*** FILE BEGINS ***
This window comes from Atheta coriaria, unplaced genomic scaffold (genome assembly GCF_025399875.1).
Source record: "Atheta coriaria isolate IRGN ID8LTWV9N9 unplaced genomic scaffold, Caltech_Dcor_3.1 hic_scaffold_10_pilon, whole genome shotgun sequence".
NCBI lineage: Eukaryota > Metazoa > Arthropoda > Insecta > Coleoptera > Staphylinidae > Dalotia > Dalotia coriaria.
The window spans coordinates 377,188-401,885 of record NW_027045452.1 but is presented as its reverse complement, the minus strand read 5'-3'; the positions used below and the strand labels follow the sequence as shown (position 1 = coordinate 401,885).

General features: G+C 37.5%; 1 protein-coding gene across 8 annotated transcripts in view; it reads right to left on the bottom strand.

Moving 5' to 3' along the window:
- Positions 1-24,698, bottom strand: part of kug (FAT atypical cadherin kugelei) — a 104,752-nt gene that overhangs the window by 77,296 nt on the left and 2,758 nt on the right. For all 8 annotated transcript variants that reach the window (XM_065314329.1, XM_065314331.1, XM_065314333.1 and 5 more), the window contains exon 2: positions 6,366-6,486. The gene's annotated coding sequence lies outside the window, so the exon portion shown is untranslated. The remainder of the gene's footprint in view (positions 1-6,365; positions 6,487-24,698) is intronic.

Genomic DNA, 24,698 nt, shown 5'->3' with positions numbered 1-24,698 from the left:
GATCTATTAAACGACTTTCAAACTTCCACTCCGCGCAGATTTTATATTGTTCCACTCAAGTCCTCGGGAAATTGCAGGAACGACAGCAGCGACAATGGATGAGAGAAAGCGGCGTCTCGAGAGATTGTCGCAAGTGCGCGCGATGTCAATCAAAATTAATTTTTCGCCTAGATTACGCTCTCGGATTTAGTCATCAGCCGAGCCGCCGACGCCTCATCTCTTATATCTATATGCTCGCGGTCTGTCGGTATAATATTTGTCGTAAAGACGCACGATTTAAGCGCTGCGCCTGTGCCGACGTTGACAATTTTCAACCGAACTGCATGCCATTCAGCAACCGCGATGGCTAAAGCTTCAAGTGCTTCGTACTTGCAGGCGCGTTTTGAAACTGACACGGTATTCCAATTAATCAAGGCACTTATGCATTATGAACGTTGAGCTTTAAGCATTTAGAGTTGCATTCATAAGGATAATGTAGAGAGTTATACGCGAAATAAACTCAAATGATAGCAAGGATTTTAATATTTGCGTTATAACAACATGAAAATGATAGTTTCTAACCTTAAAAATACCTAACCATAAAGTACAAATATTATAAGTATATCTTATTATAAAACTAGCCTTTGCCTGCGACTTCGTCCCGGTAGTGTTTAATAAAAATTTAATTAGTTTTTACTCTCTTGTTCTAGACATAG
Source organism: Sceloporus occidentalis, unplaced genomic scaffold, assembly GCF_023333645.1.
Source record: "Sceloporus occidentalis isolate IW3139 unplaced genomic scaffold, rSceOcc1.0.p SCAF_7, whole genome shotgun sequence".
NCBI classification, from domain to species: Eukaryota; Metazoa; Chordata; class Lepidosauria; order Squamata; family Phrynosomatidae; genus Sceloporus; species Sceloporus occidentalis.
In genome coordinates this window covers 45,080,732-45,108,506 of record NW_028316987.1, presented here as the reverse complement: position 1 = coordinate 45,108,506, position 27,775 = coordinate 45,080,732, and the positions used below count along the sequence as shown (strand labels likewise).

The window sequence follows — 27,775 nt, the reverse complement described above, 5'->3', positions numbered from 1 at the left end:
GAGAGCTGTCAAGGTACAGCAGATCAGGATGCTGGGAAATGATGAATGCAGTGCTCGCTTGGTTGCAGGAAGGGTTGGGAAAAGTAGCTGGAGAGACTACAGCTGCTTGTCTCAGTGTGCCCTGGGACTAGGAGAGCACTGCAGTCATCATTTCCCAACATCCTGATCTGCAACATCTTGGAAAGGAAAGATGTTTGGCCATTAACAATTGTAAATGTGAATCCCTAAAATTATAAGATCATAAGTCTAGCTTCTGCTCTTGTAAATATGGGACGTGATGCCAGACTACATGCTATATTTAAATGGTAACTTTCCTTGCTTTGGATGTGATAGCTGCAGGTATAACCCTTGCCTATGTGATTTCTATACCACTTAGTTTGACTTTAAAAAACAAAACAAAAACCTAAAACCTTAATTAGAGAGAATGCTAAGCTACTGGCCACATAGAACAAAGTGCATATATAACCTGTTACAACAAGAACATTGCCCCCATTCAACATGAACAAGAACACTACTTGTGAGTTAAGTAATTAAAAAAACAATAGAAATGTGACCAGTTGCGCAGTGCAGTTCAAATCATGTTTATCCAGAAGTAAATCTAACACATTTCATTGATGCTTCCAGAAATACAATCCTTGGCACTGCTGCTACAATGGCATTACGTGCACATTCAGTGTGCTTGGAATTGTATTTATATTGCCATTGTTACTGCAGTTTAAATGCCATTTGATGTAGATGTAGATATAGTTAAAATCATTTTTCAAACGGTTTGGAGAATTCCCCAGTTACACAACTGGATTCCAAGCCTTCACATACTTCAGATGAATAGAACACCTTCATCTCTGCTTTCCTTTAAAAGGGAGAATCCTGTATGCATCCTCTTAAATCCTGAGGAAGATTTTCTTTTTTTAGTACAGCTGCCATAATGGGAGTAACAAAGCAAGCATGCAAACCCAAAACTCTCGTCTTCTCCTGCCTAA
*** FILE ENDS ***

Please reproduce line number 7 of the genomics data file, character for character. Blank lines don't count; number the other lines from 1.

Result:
- Positions 1-24,698, bottom strand: part of kug (FAT atypical cadherin kugelei) — a 104,752-nt gene that overhangs the window by 77,296 nt on the left and 2,758 nt on the right. For all 8 annotated transcript variants that reach the window (XM_065314329.1, XM_065314331.1, XM_065314333.1 and 5 more), the window contains exon 2: positions 6,366-6,486. The gene's annotated coding sequence lies outside the window, so the exon portion shown is untranslated. The remainder of the gene's footprint in view (positions 1-6,365; positions 6,487-24,698) is intronic.